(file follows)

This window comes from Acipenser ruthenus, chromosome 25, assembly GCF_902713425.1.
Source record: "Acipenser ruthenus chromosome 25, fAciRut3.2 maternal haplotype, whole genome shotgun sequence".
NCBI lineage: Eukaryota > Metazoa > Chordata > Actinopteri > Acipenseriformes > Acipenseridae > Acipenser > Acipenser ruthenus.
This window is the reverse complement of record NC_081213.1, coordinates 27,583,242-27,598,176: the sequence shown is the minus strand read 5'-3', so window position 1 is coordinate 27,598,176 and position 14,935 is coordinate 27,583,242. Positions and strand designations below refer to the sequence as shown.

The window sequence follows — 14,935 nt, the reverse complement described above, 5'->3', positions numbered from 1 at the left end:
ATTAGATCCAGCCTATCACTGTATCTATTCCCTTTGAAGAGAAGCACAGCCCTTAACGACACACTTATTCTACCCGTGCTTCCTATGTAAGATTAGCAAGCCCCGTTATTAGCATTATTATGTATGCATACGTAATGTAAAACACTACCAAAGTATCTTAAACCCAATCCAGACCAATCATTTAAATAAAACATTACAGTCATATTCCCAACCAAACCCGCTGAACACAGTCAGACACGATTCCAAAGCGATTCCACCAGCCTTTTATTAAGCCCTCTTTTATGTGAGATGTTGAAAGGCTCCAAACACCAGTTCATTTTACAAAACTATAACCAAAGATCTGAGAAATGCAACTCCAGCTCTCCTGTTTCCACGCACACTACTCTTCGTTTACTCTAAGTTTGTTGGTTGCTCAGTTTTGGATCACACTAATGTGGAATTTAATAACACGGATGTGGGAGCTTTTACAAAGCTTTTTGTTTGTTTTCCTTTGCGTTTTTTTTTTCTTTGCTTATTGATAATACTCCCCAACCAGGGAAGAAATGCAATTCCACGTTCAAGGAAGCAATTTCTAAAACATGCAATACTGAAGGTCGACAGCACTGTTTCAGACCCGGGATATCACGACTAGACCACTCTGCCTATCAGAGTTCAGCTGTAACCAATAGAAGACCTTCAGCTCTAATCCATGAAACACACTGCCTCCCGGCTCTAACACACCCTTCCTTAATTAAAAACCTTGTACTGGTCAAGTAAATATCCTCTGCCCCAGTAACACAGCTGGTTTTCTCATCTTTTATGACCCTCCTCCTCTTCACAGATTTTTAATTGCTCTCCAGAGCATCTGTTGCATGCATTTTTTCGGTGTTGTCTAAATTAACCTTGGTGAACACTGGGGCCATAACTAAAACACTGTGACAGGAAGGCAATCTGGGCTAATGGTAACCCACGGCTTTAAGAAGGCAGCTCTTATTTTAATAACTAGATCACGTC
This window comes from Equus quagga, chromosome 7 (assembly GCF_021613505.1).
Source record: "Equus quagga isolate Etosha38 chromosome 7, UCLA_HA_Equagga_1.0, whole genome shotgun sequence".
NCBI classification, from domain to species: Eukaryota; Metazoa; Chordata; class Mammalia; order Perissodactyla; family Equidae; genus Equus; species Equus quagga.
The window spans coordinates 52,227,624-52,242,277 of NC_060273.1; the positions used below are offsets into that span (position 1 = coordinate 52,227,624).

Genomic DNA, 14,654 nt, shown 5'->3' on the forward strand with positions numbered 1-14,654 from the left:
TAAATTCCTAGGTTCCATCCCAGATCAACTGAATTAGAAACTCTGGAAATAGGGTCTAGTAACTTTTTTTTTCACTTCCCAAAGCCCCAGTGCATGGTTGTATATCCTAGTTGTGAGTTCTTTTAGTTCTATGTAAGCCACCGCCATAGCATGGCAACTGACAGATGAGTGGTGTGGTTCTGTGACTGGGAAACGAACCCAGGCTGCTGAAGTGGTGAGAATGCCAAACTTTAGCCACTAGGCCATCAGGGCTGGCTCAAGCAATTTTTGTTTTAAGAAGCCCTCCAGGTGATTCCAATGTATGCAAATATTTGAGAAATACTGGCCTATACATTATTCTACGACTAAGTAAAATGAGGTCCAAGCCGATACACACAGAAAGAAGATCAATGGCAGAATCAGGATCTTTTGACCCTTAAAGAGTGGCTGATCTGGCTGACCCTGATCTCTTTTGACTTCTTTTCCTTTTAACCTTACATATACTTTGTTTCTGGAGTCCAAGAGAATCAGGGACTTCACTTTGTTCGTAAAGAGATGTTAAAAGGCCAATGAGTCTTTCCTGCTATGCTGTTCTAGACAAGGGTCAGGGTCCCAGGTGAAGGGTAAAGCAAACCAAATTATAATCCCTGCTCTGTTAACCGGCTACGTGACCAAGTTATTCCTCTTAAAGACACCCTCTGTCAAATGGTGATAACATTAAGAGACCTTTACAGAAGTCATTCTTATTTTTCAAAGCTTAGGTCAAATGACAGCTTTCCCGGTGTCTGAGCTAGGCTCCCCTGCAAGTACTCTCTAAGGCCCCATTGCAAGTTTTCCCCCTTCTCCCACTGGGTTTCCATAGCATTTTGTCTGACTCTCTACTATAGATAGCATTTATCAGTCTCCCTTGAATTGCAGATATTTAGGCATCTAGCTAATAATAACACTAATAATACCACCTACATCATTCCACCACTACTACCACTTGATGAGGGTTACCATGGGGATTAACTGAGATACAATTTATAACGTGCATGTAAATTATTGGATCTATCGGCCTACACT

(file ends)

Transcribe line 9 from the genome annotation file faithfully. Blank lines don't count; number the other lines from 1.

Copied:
NCBI classification, from domain to species: Eukaryota; Metazoa; Chordata; class Mammalia; order Perissodactyla; family Equidae; genus Equus; species Equus quagga.